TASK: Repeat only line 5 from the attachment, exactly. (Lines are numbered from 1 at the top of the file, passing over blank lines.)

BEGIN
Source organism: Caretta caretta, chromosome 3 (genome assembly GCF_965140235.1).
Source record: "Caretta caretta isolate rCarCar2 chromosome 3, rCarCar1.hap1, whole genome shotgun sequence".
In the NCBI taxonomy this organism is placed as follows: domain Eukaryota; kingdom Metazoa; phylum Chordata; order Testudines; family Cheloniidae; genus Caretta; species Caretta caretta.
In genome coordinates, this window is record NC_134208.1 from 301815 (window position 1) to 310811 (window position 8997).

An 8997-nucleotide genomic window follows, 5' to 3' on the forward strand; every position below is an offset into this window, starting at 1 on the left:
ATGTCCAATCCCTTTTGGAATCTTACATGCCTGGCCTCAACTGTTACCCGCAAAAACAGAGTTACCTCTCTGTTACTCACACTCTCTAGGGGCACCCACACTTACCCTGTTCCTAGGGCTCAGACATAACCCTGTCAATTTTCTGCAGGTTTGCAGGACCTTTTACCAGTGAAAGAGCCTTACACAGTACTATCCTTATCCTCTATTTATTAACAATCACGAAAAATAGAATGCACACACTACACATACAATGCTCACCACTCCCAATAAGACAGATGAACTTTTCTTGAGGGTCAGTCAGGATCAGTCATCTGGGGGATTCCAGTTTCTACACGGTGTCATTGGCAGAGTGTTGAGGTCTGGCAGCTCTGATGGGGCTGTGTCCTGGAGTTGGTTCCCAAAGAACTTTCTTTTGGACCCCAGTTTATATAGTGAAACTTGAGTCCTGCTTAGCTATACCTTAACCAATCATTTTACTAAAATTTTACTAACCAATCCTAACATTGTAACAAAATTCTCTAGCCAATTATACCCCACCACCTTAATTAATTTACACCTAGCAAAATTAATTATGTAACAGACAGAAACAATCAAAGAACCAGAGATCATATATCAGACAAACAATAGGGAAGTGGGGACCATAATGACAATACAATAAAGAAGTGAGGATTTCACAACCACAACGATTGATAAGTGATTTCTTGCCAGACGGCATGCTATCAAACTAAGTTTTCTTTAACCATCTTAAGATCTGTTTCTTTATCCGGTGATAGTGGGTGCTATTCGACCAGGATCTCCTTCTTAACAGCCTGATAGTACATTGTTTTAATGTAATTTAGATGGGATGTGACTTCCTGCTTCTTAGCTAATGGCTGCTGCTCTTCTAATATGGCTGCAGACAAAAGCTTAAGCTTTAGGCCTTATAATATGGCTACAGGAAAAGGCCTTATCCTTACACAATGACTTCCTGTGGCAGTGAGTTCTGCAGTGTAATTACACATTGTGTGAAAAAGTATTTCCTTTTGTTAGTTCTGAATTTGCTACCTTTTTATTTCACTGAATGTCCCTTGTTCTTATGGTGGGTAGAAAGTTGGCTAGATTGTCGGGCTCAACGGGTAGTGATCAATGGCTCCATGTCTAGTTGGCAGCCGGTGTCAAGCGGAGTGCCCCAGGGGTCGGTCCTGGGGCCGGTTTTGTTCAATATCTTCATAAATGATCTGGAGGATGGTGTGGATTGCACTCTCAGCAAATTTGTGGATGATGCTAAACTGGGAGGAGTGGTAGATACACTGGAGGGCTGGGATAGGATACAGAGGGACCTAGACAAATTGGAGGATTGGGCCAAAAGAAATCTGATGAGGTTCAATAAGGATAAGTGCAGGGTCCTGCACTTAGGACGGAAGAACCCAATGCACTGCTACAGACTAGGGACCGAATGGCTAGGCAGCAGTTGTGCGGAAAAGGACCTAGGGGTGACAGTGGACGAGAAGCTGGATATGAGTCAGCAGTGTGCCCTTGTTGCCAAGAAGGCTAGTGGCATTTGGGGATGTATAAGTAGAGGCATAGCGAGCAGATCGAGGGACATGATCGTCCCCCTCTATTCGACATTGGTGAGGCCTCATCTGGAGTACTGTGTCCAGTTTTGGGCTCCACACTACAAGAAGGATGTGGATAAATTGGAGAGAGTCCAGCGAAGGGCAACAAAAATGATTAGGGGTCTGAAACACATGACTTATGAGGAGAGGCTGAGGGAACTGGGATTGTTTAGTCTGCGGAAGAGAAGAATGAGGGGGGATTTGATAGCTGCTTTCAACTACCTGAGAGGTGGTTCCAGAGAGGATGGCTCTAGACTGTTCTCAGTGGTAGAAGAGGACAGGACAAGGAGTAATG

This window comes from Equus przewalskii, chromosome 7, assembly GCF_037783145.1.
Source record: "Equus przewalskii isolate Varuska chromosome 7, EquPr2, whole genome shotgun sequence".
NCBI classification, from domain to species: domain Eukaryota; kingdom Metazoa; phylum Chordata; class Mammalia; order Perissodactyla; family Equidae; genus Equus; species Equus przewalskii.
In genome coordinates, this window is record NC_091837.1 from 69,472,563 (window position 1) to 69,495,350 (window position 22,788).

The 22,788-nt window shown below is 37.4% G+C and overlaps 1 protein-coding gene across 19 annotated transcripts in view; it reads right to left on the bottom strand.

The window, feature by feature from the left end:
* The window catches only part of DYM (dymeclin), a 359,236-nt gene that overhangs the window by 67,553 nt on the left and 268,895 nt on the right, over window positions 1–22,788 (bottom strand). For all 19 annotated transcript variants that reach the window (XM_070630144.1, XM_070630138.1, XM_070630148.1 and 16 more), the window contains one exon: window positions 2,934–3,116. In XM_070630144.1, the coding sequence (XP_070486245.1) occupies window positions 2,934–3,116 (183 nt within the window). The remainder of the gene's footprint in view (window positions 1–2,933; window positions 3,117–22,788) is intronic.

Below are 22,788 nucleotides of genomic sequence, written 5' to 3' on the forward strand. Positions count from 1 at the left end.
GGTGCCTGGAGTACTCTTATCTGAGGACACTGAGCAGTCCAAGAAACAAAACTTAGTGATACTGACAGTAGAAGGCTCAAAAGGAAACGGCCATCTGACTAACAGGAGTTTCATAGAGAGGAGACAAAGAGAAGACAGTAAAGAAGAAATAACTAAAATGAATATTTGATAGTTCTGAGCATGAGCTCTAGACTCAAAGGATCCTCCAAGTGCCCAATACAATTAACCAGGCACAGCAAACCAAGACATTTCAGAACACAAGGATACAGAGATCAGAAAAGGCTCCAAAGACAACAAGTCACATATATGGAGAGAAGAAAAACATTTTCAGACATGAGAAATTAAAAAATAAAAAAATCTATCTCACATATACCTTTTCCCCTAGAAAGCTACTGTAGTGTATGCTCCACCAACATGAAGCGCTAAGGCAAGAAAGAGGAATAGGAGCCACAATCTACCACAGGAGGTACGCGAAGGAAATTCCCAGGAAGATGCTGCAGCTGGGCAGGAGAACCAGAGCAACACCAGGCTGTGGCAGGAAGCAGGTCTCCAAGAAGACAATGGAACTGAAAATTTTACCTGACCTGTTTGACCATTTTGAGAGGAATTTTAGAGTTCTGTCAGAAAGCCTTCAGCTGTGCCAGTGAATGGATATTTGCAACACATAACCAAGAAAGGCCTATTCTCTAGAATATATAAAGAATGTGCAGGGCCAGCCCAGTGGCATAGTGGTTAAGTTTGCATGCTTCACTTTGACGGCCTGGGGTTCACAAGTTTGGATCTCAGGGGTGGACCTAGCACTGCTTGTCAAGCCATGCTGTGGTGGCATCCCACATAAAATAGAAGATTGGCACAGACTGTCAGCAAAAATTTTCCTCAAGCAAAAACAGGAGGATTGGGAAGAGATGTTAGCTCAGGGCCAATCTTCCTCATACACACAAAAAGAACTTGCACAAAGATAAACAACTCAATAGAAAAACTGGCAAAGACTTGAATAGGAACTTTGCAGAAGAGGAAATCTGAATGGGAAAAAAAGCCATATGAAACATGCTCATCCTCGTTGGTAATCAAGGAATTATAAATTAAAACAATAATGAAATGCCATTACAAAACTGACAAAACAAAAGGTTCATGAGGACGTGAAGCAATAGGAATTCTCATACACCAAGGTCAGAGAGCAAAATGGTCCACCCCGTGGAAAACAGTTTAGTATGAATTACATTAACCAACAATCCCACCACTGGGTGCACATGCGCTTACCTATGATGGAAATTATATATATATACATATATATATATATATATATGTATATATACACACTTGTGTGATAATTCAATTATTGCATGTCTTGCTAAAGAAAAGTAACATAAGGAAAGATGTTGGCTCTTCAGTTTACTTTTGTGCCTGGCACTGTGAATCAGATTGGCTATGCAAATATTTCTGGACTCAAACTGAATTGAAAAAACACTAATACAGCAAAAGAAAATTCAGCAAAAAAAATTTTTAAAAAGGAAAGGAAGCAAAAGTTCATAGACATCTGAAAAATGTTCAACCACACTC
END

An 8997-nucleotide genomic window follows, 5' to 3' on the forward strand; every position below is an offset into this window, starting at 1 on the left: